Flying back into Christchurch last week, I was reminded of how much I enjoy spending time here. It is my third time in 16 years visiting New Zealand and I love it more than ever.
Christchurch is a city that’s still recovering from the huge earthquake that hit the city in February 2011. I last was there in 2005, and returning in 2016 I could barely recognise the place. The city centre was devastated by the quake and one of the main buildings, the cathedral, had it’s spire toppled and is still in a state of ruin. I was surprised how long the recovery work is taking, but it is happening slowly, the whole city is a building site.
The resilience of the people however is amazing, and chatting to them you see that they have optimism that the future is bright. They have created a temporary shopping centre made out of shipping containers which was pretty cool and even built a temporary cathedral made predominately out of cardboard!
The old city is still there is in parts though, the River Avon still flows lazily through the city, and you can still be punted along, it kind of reminded me of the city where I was born, Stratford Upon Avon.
Dunedin and the Otago peninsula
After I left Christchurch, I headed south to Dunedin. Dunedin translates as ‘Edinburgh of the south’ in Gaelic, and it certainly does feel very Scottish. Lots of Scottish place names and British looking buildings. Lots of the south of New Zealand was settled by the Scots, including the other city here, Invercargill.
One of the architectural highlights of the city is the railway station, photo below. It also a great art gallery, a great vegetarian cafe called ‘Pou Pourri’ and I also found a fantastic second hand bookshop called ‘Dead Souls’!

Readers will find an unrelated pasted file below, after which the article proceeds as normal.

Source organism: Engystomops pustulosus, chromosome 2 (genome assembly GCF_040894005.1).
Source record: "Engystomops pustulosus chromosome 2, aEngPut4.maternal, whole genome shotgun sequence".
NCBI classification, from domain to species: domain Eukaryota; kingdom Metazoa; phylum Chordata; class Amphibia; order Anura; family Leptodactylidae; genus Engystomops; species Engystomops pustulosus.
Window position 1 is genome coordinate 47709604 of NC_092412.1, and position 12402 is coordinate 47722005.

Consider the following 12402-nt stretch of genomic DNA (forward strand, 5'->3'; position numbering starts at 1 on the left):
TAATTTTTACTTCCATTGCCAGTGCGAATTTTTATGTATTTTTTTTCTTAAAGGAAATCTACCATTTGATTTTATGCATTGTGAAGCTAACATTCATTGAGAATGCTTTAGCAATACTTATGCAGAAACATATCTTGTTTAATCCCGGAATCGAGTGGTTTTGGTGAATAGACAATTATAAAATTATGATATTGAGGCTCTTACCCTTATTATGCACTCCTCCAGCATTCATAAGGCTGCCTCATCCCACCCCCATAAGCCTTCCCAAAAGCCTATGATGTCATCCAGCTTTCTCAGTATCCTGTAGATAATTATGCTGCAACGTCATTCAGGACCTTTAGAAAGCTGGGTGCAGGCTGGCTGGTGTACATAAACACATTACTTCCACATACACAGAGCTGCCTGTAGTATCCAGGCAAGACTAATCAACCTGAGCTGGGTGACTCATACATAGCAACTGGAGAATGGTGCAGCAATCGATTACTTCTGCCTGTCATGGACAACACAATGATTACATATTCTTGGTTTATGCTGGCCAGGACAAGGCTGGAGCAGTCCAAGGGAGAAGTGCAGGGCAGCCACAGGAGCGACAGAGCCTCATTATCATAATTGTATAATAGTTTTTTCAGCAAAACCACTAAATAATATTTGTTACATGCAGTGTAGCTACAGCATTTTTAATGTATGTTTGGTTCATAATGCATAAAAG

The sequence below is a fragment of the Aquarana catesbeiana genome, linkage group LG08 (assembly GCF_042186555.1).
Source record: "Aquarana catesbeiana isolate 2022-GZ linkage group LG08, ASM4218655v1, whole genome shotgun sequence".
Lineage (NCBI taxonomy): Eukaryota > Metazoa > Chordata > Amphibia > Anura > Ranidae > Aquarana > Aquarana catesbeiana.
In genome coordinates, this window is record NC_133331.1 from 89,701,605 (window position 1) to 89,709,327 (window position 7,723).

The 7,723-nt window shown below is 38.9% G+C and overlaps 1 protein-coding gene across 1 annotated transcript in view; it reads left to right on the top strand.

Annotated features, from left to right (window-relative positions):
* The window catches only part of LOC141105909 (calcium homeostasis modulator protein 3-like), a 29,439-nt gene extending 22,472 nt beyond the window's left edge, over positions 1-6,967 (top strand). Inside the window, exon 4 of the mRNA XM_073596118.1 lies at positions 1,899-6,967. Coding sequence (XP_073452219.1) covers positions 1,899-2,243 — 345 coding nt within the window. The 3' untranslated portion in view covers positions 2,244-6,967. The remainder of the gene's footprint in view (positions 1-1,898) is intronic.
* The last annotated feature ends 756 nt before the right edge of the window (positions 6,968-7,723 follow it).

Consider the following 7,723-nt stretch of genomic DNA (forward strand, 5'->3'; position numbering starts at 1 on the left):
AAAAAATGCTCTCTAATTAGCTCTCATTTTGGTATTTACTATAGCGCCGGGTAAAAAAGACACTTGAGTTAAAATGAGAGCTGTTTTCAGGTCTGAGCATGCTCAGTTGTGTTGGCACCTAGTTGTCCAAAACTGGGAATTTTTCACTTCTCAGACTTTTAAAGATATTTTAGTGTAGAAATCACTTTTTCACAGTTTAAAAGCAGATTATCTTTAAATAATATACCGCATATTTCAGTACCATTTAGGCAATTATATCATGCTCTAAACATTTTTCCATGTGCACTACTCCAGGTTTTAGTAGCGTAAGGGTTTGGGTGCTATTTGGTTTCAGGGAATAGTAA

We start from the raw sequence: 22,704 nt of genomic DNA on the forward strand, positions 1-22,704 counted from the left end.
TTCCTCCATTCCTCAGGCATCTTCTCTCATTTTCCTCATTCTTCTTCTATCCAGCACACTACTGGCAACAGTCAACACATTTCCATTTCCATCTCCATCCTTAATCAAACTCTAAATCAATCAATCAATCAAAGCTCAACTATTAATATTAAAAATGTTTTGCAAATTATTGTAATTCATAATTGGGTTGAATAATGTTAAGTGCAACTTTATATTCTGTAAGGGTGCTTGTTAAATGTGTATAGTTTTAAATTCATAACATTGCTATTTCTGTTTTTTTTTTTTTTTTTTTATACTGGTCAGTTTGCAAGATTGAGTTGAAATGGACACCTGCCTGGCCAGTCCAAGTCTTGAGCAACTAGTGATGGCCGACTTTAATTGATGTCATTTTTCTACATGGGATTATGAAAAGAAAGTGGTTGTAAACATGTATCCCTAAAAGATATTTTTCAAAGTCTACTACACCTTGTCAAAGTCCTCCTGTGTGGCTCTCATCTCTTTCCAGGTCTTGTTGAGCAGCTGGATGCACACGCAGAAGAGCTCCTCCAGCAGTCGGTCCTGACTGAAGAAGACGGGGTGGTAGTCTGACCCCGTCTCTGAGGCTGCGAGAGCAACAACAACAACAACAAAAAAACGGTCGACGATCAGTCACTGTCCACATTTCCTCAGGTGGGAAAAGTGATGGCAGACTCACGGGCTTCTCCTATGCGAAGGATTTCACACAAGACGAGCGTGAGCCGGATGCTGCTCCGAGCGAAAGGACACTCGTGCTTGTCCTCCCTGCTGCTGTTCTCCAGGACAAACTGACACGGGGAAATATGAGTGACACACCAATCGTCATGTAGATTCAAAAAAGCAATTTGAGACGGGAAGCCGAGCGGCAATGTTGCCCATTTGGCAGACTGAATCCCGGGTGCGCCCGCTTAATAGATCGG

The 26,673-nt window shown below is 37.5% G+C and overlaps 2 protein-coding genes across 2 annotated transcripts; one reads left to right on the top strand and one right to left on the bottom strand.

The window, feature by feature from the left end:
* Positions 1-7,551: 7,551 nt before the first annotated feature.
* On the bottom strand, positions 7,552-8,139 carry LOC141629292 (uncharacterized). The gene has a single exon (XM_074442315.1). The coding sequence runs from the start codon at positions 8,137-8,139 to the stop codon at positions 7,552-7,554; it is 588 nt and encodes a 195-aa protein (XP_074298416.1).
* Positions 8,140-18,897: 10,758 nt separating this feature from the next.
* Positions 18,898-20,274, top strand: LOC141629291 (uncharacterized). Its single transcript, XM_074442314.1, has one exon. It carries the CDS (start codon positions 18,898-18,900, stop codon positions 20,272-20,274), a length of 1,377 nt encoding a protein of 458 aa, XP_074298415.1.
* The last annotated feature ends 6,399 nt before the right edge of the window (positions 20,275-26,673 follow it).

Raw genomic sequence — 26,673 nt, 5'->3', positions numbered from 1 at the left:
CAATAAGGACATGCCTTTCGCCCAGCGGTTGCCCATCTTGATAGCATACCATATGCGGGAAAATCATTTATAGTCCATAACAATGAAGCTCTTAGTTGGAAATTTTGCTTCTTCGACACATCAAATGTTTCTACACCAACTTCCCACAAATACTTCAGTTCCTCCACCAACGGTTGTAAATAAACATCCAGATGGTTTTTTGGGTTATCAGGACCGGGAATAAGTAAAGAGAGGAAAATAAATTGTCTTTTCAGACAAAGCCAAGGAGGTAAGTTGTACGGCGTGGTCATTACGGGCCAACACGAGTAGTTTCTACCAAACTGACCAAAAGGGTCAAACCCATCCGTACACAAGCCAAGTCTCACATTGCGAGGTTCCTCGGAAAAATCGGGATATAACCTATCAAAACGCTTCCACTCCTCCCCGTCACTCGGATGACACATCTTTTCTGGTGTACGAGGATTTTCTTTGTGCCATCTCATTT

I then headed off on a drive around the Otago peninsula, just outside the city. It takes about two hours to drive around, and it is definitely worth it. I got up very close and personal with some sunbathing seals, spotted an albatross soaring in the sky above me and saw some dramatic seascapes, cliffs and rolling hills too. Oh and I also saw a rare yellow-eyed penguin. There are only 6,000 in the world, so that was a good spot I thought!
The Catlins rainforest
The Catlins sit between Dundein and Invercargill. I don’t think many people know about the area. It is very remote and very beautiful. I saw some stunning waterfalls, remote and empty white sand beaches, three hawks swoop past my car, fields and fields of amazing wildflowers and much more.
Invercargill and Bluff
Invercargill is probably even more Scottish feeling than Dunedin. I spent the night here, and it was blowing a gale when I arrived, so it felt even more than Scottish than I had anticipated!
I drove south to a small town called Bluff. This is the most southerly settlement in the country and probably one of the most southerly places in the world. I arrived there on 11 December 2106, exactly three months since I flew out of London to begin my trip, so it felt a fitting place to mark the milestone. From here on in, the only way is north….